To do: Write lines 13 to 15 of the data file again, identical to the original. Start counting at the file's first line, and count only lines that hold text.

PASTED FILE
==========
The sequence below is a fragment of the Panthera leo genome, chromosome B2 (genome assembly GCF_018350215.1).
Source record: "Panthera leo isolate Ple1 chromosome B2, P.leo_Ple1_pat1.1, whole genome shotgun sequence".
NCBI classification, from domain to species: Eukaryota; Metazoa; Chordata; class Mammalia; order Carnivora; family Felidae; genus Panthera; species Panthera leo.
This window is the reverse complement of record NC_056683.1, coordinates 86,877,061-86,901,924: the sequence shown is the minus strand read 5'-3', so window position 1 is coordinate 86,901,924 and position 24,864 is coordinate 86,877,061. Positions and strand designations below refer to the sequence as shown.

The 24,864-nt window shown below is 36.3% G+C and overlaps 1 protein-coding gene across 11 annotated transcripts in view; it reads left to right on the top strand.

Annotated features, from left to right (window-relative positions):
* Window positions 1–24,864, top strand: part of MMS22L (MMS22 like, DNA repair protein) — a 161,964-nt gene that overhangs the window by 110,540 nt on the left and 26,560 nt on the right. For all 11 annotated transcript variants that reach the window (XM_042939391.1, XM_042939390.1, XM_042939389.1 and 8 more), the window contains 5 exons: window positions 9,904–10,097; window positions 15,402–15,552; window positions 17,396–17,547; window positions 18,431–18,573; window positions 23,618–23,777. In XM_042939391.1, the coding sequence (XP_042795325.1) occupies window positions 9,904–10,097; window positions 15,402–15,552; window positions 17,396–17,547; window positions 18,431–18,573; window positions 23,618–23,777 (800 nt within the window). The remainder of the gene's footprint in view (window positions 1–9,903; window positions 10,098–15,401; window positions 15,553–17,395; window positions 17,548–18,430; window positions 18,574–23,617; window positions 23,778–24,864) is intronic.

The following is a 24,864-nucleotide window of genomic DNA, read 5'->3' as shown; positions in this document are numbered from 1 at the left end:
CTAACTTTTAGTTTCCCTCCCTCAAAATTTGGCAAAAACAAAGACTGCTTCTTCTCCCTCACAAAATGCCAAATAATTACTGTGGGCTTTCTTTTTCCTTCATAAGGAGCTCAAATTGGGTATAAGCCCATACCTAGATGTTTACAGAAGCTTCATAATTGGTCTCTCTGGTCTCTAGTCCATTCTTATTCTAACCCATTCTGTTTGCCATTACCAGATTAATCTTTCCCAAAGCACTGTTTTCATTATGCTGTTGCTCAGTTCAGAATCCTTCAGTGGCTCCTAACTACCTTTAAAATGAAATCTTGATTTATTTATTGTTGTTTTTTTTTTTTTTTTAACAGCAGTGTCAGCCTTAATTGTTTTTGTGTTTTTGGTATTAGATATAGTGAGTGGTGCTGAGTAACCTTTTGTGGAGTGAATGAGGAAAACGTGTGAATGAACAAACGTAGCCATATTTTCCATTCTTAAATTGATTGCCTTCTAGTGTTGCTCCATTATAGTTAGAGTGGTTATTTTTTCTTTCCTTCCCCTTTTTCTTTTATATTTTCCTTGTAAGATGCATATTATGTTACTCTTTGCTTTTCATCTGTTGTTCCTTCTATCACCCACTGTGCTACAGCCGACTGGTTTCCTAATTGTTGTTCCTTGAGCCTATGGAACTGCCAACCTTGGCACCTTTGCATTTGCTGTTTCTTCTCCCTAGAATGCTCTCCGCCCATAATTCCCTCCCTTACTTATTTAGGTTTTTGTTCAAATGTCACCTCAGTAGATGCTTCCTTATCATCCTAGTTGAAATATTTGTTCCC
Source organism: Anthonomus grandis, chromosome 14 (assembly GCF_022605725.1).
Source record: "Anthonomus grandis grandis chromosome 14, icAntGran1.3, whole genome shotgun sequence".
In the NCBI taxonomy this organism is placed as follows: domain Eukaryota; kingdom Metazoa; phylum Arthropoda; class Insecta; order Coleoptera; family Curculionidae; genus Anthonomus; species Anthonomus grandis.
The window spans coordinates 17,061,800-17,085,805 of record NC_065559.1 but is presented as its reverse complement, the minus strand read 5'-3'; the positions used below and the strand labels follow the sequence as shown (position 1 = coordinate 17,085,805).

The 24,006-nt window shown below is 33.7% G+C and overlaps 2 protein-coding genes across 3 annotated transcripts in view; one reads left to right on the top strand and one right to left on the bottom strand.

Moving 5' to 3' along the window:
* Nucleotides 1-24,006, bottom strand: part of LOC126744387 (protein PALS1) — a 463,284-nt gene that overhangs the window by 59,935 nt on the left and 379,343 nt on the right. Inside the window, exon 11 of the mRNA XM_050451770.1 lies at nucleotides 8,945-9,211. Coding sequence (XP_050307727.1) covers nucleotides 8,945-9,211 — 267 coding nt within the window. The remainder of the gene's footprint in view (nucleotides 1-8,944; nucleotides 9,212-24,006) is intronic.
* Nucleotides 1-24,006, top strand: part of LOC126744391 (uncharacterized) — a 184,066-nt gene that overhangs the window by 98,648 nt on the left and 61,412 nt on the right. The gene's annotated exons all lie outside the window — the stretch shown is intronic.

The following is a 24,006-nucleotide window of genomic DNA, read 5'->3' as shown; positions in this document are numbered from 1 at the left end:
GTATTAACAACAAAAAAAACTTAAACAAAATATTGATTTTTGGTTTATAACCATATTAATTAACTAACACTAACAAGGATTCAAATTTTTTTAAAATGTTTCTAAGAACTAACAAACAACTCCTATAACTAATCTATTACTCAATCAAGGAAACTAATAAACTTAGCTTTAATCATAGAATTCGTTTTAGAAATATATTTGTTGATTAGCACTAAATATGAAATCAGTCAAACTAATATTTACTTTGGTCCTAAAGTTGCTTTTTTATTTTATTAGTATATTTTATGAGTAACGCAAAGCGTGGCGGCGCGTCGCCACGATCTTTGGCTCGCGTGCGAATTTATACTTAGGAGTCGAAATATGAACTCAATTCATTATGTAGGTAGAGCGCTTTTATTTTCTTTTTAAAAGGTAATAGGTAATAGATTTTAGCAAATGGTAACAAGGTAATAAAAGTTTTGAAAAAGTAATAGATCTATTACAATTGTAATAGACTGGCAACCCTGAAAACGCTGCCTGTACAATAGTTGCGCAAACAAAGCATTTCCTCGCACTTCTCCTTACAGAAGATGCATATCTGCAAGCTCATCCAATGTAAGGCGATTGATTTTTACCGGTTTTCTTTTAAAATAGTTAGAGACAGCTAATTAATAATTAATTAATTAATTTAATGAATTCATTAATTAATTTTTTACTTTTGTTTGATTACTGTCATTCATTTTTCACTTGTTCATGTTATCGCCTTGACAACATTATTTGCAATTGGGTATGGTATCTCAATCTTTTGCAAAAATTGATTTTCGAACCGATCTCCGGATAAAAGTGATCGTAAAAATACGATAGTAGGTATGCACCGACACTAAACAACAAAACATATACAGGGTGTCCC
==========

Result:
The window spans coordinates 17,061,800-17,085,805 of record NC_065559.1 but is presented as its reverse complement, the minus strand read 5'-3'; the positions used below and the strand labels follow the sequence as shown (position 1 = coordinate 17,085,805).

The 24,006-nt window shown below is 33.7% G+C and overlaps 2 protein-coding genes across 3 annotated transcripts in view; one reads left to right on the top strand and one right to left on the bottom strand.

Moving 5' to 3' along the window: